There are very good reasons to integrate interactive teaching elements whilst giving a course. These range from the research results in cognitive sciences to findings in educational sciences. The latter show that hands on experience can foster deeper student learning and exam success. There is also the demonstrated motivational impact of successful interactive learning techniques, which can introduce a positive learning environment into your class.
If increasing interactivity in your course is something you would like to integrate into your teaching, you will benefit from hearing three ETH faculty members reporting on their approaches to making their courses interactive.
Dr. Johannes Brödel (D-PHYS)
Constant online availability of lecture recordings and all other learning material decoys students to postpone the practicing part of a lecture to the weeks prior to the exam. ,,Hands on, immediately” is an attempt to make students use and apply structures and algorithms in the exercise class right after the lecture. They are given so-called presence problems, in which new techniques can be used in very simple calculational scenarios.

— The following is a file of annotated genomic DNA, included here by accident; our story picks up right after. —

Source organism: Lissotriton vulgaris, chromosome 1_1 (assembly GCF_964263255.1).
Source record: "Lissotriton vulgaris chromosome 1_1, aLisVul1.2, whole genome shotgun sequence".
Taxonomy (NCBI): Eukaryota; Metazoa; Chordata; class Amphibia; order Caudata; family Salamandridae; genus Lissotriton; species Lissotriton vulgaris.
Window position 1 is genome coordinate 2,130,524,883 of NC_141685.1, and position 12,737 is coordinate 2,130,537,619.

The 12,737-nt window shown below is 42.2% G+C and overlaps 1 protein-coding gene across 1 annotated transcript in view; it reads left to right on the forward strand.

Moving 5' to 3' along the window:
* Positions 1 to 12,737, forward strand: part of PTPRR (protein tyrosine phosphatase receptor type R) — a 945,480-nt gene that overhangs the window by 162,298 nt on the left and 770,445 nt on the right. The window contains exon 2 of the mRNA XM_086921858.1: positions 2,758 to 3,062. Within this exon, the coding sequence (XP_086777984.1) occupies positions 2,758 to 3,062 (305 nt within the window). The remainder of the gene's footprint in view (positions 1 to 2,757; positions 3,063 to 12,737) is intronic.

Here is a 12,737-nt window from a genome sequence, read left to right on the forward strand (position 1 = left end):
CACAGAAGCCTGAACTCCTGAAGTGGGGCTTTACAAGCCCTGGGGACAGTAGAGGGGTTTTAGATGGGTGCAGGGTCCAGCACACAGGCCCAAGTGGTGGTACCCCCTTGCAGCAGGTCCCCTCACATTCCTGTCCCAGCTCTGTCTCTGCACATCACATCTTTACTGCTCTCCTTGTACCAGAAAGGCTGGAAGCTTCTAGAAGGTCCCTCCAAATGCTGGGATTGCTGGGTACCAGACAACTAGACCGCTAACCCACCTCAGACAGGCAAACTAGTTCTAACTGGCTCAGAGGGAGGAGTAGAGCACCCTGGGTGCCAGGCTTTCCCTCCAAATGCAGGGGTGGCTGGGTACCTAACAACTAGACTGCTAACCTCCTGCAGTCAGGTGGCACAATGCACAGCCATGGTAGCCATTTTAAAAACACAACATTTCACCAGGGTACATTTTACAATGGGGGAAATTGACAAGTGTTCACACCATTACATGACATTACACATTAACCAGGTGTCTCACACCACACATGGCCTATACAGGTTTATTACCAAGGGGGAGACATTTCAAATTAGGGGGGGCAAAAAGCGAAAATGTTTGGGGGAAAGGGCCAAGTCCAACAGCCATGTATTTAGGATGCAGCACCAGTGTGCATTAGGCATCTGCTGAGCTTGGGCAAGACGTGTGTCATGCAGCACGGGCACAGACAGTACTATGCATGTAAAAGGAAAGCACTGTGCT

In gaining familiarity with new concepts in an environment where support is readily available helps to lower the threshold for getting acquainted with the homework problems lateron substantially. The concept relies on the flair and instinct of tutors, which are supposed to talk to the small working groups of students and help to formulate good questions.
While perceived critically at the beginning, students felt the advantage of staying at the cutting edge of lecture material more easily after being into the class a couple of weeks.
Prof. Dr. Jeremy Richardson (D-CHAB)
It is unfortunately the case that many students do not have time to complete homework exercises. However, to really understand the lecture material, it is absolutely necessary for the students to work through mathematical examples themselves. Prof. Jeremy Richardson (D-CHAB) has therefore introduced in-class exercises in the middle of his lectures,
in which the students carry out derivations, plot functions and interpret results. During this period, he walks around the room to give hints, fix mistakes and answer deeper questions. In addition to providing students with much-needed practice, this also benefits the lecturer in seeing which aspects remain unclear, which can be remedied immediately in the remaining lecture time.
Dr. Andre Kahles (D-INFK)
Dr. André Kahles (D-INFK) summarises his experience of incorporating interactive elements and active learning sequences into a theoretical course comparing two formats: block course and semester course. In the presentation, he will discuss advantages and disadvantages of either format and raise several points for discussion on how to improve learning experience and student engagement.